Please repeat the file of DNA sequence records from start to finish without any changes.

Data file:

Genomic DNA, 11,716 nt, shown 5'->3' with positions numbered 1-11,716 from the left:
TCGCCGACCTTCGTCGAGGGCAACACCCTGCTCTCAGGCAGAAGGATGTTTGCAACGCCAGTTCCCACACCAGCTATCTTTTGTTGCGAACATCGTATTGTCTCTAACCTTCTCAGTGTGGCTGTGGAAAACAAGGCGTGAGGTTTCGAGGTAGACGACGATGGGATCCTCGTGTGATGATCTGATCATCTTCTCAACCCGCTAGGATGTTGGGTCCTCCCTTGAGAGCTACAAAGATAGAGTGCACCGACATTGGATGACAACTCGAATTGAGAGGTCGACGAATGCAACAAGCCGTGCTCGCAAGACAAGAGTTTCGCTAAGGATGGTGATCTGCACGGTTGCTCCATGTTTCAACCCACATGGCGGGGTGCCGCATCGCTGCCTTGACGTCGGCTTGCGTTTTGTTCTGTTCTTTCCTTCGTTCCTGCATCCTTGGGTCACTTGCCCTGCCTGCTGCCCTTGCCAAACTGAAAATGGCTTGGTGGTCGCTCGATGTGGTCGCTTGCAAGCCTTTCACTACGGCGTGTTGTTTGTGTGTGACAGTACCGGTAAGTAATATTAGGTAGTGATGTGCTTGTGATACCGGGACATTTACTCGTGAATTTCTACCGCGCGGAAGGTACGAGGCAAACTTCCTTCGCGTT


Genomic DNA, 11,716 nt, shown 5'->3' with positions numbered 1-11,716 from the left:
TCGCCGACCTTCGTCGAGGGCAACACCCTGCTCTCAGGCAGAAGGATGTTTGCAACGCCAGTTCCCACACCAGCTATCTTTTGTTGCGAACATCGTATTGTCTCTAACCTTCTCAGTGTGGCTGTGGAAAACAAGGCGTGAGGTTTCGAGGTAGACGACGATGGGATCCTCGTGTGATGATCTGATCATCTTCTCAACCCGCTAGGATGTTGGGTCCTCCCTTGAGAGCTACAAAGATAGAGTGCACCGACATTGGATGACAACTCGAATTGAGAGGTCGACGAATGCAACAAGCCGTGCTCGCAAGACAAGAGTTTCGCTAAGGATGGTGATCTGCACGGTTGCTCCATGTTTCAACCCACATGGCGGGGTGCCGCATCGCTGCCTTGACGTCGGCTTGCGTTTTGTTCTGTTCTTTCCTTCGTTCCTGCATCCTTGGGTCACTTGCCCTGCCTGCTGCCCTTGCCAAACTGAAAATGGCTTGGTGGTCGCTCGATGTGGTCGCTTGCAAGCCTTTCACTACGGCGTGTTGTTTGTGTGTGACAGTACCGGTAAGTAATATTAGGTAGTGATGTGCTTGTGATACCGGGACATTTACTCGTGAATTTCTACCGCGCGGAAGGTACGAGGCAAACTTCCTTCGCGTT